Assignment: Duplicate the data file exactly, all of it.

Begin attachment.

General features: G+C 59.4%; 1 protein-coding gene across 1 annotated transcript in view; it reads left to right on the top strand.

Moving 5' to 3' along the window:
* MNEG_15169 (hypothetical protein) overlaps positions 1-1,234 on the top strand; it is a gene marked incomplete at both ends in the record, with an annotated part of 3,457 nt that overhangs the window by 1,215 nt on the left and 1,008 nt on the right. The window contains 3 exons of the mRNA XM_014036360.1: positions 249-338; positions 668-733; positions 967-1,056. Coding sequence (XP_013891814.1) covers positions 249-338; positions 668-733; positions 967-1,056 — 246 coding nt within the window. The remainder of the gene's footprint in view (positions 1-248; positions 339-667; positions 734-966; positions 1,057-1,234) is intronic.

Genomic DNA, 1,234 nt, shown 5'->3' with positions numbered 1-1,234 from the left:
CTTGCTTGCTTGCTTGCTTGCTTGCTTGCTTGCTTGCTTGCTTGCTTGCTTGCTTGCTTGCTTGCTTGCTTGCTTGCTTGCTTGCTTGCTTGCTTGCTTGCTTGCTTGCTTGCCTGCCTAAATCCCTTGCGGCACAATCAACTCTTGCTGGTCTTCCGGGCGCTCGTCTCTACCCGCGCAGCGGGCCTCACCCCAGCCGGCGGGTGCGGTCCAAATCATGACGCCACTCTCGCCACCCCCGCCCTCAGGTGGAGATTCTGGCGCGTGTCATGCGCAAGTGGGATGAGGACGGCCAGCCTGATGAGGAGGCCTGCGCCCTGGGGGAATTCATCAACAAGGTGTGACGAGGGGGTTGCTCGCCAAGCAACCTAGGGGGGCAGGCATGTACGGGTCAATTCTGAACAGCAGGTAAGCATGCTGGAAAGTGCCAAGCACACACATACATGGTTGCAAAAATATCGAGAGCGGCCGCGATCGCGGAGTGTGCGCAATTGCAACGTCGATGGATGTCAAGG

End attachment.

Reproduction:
General features: G+C 59.4%; 1 protein-coding gene across 1 annotated transcript in view; it reads left to right on the top strand.

Moving 5' to 3' along the window:
* MNEG_15169 (hypothetical protein) overlaps positions 1-1,234 on the top strand; it is a gene marked incomplete at both ends in the record, with an annotated part of 3,457 nt that overhangs the window by 1,215 nt on the left and 1,008 nt on the right. The window contains 3 exons of the mRNA XM_014036360.1: positions 249-338; positions 668-733; positions 967-1,056. Coding sequence (XP_013891814.1) covers positions 249-338; positions 668-733; positions 967-1,056 — 246 coding nt within the window. The remainder of the gene's footprint in view (positions 1-248; positions 339-667; positions 734-966; positions 1,057-1,234) is intronic.

Genomic DNA, 1,234 nt, shown 5'->3' with positions numbered 1-1,234 from the left:
CTTGCTTGCTTGCTTGCTTGCTTGCTTGCTTGCTTGCTTGCTTGCTTGCTTGCTTGCTTGCTTGCTTGCTTGCTTGCTTGCTTGCTTGCTTGCTTGCTTGCTTGCTTGCTTGCCTGCCTAAATCCCTTGCGGCACAATCAACTCTTGCTGGTCTTCCGGGCGCTCGTCTCTACCCGCGCAGCGGGCCTCACCCCAGCCGGCGGGTGCGGTCCAAATCATGACGCCACTCTCGCCACCCCCGCCCTCAGGTGGAGATTCTGGCGCGTGTCATGCGCAAGTGGGATGAGGACGGCCAGCCTGATGAGGAGGCCTGCGCCCTGGGGGAATTCATCAACAAGGTGTGACGAGGGGGTTGCTCGCCAAGCAACCTAGGGGGGCAGGCATGTACGGGTCAATTCTGAACAGCAGGTAAGCATGCTGGAAAGTGCCAAGCACACACATACATGGTTGCAAAAATATCGAGAGCGGCCGCGATCGCGGAGTGTGCGCAATTGCAACGTCGATGGATGTCAAGG